Friday, March 27, 2009

My Letter to Andrew Cuomo

There's a big hullabaloo about some bonuses that are being paid out to employees at AIG. Compared to the amount of the bailout funds AIG has received, the total amount spent on bonuses is trivial--but it makes a good story, and politicians love an easy punching bag.

The combination of grandstanding politicians and sensationalist journalism has ignited a furor. AIG employees are receiving death threats. Eager to look tough on greedy executives, New York State Attorney General Andrew Cuomo threatened to release the names, addresses, and bonus amounts of those recieving compensation under the pretense of legal action against the company.

CNBC has a passable article on the matter, and here is an AP report.

I sent Mr. Cuomo a letter using his office's online email form.

Mr. Attorney General,

I was surprised to discover that your
office is now in the business of
blackmail and extortion. Apparently a
lot has changed back home since I left
for college; I had been under the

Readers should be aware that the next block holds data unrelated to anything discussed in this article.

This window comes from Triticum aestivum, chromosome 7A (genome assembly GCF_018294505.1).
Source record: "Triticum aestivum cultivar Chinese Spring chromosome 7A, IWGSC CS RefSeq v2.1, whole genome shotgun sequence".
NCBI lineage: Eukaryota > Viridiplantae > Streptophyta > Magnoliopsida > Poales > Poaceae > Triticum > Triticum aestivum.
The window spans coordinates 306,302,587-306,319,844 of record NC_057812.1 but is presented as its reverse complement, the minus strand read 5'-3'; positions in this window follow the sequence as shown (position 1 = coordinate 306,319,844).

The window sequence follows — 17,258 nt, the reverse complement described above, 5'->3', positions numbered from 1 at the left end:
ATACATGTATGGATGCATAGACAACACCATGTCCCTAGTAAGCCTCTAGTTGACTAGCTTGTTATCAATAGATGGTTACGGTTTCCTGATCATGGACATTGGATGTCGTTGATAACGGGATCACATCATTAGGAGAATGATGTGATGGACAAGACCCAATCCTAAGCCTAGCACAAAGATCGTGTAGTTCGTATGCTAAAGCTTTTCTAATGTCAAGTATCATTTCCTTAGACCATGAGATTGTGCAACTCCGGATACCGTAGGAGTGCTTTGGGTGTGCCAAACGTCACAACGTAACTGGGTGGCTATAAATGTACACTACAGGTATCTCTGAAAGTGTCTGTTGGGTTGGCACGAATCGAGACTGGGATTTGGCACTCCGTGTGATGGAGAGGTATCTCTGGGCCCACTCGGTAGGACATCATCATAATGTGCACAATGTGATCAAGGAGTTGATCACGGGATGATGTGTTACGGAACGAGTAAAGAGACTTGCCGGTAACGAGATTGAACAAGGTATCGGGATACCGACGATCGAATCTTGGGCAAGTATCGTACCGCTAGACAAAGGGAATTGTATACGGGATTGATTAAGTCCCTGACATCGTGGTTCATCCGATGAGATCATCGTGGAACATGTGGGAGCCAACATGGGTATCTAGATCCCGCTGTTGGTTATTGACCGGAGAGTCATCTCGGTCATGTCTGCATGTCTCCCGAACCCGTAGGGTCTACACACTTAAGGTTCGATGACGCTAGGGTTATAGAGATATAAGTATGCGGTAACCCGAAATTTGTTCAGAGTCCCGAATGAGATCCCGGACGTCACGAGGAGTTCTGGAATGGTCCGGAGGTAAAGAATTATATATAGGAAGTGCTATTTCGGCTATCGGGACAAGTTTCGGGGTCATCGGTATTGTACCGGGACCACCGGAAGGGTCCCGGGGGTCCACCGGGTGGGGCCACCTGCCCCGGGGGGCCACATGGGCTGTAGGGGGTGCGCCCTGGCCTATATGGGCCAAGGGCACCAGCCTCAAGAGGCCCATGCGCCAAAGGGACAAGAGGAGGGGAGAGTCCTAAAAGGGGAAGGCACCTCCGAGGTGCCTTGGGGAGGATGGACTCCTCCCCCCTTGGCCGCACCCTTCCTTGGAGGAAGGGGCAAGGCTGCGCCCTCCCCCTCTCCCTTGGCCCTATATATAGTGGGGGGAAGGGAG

impression that one of your mandates was
to facilitate the enforcement of
contracts; I had thought that your
office was responsible for protecting
New York's citizens from intimidation
and fraud.

Since apparently the galling immorality
of what you've done with regards to the
AIG bonuses fiasco is totally beyond
your grasp, allow me to offer a more
practical argument. What private entity
in its right mind would enter into an
agreement with the government if the
government is allowed to unilaterally
change the terms of any agreement it
enters? By blackmailing AIG bonus
recipients--and it is blackmail,
regardless of your protestations--you
are not merely lowering yourself to the
role of a mafia thug collecting on
behalf of his boss, you are undermining
the very fabric of civilized society.

Congress very clearly misappropriated
public funds when they "bailed out" AIG.
It would be a shame if your office
compounded the mistake by turning the
rule of law into a laughingstock. Your
approach to this incident is equivalent
to an endorsement of vigilantism.

You have two choices: apologize and
reverse course, or, if you find that
your personal outrage makes you unable
to faithfully execute the duties of your
office, resign.

Thank you for your time and attention.

Grant Babcock
If you wish to give the Attorney General a piece of your mind, and I encourage you to do so, use the form here.

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